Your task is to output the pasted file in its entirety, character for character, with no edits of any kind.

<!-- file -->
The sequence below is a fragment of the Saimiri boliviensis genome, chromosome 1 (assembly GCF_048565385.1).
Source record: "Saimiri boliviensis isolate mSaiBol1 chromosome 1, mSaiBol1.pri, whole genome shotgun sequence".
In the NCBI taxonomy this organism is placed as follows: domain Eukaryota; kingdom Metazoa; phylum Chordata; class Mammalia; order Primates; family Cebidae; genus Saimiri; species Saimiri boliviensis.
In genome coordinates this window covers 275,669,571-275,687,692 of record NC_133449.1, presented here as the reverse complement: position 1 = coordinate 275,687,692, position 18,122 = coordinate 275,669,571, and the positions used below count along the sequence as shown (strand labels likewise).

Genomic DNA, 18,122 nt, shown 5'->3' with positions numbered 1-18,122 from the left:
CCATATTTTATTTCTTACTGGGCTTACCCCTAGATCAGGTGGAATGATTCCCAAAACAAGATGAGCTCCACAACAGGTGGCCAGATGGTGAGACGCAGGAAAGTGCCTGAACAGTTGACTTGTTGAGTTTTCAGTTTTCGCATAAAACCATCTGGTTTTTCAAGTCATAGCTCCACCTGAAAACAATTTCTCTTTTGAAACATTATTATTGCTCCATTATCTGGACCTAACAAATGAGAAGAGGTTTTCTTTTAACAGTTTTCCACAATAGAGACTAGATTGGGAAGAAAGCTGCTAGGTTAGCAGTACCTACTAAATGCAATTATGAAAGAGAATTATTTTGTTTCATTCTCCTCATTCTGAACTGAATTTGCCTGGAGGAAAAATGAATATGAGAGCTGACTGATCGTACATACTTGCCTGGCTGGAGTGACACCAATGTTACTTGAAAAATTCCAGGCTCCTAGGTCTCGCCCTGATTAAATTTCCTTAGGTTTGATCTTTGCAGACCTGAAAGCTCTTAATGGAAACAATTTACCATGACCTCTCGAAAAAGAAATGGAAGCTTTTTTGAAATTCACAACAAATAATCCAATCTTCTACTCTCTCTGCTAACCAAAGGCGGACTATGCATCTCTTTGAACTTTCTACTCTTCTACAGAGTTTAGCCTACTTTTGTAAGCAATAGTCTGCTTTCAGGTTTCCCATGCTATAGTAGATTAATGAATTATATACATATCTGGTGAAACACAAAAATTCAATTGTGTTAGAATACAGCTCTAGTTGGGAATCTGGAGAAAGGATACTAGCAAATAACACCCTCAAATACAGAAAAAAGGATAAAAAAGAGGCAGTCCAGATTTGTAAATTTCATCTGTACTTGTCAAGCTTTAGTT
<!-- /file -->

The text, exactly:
The sequence below is a fragment of the Saimiri boliviensis genome, chromosome 1 (assembly GCF_048565385.1).
Source record: "Saimiri boliviensis isolate mSaiBol1 chromosome 1, mSaiBol1.pri, whole genome shotgun sequence".
In the NCBI taxonomy this organism is placed as follows: domain Eukaryota; kingdom Metazoa; phylum Chordata; class Mammalia; order Primates; family Cebidae; genus Saimiri; species Saimiri boliviensis.
In genome coordinates this window covers 275,669,571-275,687,692 of record NC_133449.1, presented here as the reverse complement: position 1 = coordinate 275,687,692, position 18,122 = coordinate 275,669,571, and the positions used below count along the sequence as shown (strand labels likewise).

Genomic DNA, 18,122 nt, shown 5'->3' with positions numbered 1-18,122 from the left:
CCATATTTTATTTCTTACTGGGCTTACCCCTAGATCAGGTGGAATGATTCCCAAAACAAGATGAGCTCCACAACAGGTGGCCAGATGGTGAGACGCAGGAAAGTGCCTGAACAGTTGACTTGTTGAGTTTTCAGTTTTCGCATAAAACCATCTGGTTTTTCAAGTCATAGCTCCACCTGAAAACAATTTCTCTTTTGAAACATTATTATTGCTCCATTATCTGGACCTAACAAATGAGAAGAGGTTTTCTTTTAACAGTTTTCCACAATAGAGACTAGATTGGGAAGAAAGCTGCTAGGTTAGCAGTACCTACTAAATGCAATTATGAAAGAGAATTATTTTGTTTCATTCTCCTCATTCTGAACTGAATTTGCCTGGAGGAAAAATGAATATGAGAGCTGACTGATCGTACATACTTGCCTGGCTGGAGTGACACCAATGTTACTTGAAAAATTCCAGGCTCCTAGGTCTCGCCCTGATTAAATTTCCTTAGGTTTGATCTTTGCAGACCTGAAAGCTCTTAATGGAAACAATTTACCATGACCTCTCGAAAAAGAAATGGAAGCTTTTTTGAAATTCACAACAAATAATCCAATCTTCTACTCTCTCTGCTAACCAAAGGCGGACTATGCATCTCTTTGAACTTTCTACTCTTCTACAGAGTTTAGCCTACTTTTGTAAGCAATAGTCTGCTTTCAGGTTTCCCATGCTATAGTAGATTAATGAATTATATACATATCTGGTGAAACACAAAAATTCAATTGTGTTAGAATACAGCTCTAGTTGGGAATCTGGAGAAAGGATACTAGCAAATAACACCCTCAAATACAGAAAAAAGGATAAAAAAGAGGCAGTCCAGATTTGTAAATTTCATCTGTACTTGTCAAGCTTTAGTT